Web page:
Winner Take All Platforms Won’t Necessarily Win


How blockchain, backlash, and breaches may challenge conventional wisdom and reshape your industry

The Official Future Hits Some Speed Bumps

Ask anyone in any major sector of the economy about the future of their industry and the majority will say something like the following:

  • Our industry will be transformed by platforms
  • These platforms will extract the most value from our industry and determine the winners and losers
  • The most likely platform overlords will be the native digital tech giants: Google, Amazon, Facebook, Apple (or Alibaba and Tencent depending on where you live)

Essentially, what people are saying is that the notion of digital platform dominance is inevitable. In an Accenture survey in 2016, 81 percent of executives said platform based business will be core to their growth strategy within three years. As such, to understand where platforms are going is to understand the future of your industry itself. Either you will be that player (hard for most) or need to find a place to play and win within their ecosystem.

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We’ve Not Thought Through the Legal and Ethical Disruption of Augmented Reality


Let’s not repeat the mistakes we made with social media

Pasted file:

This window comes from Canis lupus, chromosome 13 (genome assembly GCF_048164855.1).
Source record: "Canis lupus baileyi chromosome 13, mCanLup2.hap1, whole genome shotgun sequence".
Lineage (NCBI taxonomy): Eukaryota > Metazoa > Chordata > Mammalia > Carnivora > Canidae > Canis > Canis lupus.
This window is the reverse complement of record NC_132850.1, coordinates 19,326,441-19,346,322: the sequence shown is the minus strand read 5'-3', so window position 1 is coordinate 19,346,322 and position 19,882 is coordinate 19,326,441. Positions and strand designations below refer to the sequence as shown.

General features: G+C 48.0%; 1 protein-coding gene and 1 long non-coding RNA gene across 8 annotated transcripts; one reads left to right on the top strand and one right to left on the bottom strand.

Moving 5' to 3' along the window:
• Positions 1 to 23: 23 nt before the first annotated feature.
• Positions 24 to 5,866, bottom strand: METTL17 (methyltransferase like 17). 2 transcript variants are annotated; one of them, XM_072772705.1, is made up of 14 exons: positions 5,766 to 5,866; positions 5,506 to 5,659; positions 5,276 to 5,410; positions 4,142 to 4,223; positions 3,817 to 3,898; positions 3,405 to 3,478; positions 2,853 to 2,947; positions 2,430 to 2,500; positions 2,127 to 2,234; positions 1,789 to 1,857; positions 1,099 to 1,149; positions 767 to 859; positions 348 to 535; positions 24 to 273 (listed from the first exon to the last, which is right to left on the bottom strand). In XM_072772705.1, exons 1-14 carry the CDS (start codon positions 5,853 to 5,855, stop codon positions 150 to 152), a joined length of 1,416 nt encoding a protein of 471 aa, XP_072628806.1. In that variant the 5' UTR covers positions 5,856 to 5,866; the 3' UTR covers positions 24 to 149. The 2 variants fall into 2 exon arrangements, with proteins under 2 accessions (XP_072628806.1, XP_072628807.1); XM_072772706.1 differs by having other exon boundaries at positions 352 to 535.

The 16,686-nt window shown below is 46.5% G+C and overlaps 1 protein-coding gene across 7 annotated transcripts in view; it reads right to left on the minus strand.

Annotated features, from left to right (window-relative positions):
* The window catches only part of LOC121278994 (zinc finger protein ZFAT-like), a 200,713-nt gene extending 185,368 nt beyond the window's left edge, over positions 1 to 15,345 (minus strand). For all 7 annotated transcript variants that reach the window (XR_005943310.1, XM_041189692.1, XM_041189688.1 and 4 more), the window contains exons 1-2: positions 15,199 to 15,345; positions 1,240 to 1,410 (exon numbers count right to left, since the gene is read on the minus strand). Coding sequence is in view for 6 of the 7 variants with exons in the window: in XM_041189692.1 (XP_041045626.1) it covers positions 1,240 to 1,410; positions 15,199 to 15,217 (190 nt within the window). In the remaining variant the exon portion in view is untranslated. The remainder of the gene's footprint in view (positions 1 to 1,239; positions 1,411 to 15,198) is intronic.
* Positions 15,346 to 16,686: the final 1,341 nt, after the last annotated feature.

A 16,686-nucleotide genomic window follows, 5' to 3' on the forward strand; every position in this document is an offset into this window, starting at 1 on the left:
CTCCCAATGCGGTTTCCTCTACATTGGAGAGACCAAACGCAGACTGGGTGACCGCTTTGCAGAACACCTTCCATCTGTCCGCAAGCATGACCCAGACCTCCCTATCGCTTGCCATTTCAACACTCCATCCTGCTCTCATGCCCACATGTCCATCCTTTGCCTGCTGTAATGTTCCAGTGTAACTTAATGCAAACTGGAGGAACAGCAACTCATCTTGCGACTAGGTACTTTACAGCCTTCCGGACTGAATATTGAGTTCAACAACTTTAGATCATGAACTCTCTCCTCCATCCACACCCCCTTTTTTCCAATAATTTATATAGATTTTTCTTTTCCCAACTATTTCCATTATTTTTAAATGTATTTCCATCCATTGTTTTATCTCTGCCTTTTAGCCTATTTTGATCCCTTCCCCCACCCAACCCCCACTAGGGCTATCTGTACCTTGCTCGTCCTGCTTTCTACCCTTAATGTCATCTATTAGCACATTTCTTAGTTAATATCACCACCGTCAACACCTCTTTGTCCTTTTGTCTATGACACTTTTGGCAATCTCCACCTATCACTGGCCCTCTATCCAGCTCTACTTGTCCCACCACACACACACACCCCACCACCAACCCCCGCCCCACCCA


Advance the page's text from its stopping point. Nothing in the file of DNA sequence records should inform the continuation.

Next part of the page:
Yelp Monocle, an early hint of change to come. (image)

With recent product and SDK announcements by Apple and Facebook, we have officially entered the 2017 edition of the Augmented Reality hype cycle. Event news sites like the New York Times and Quartz have gotten into the game with their own apps.

As a futurist and scenario planner, helping organizations understand the long-term social, economic, and political impacts that accompany disruptive technology, I feel the timing is right for all types of stakeholders in this technology — policy makers, technology producers, consumers and even just the average citizen who might be in the way of the emerging applications — to understand and get ahead of the types of ethical, legal and regulatory issues that will accompany AR applications.

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Three Questions To Ask In an Uncertain Business Climate


Imagine you run a global business, but you have no idea if one of your largest markets — say China or Mexico — might shut down due to a trade war. Or watching your once-powerful brand suddenly become the target of a boycott, simply because you allow Muslim employees to wear hijabs at the office. With Donald Trump in the Oval Office, once-implausible scenarios like these have become real possibilities.

For many people, a Trump presidency was the first surprise. It soon became clear that no one actually knew how his term in office would play out — not even Trump himself. As Trump proposes an array of initiatives ranging from healthcare repeal to tariffs on our second-largest trading partner, the long-term agenda has become even more opaque and uncertain. In the face of such confusion and impulsivity, many people and organizations have had tremendous difficulty planning their own strategies and actions for 2017 and beyond.

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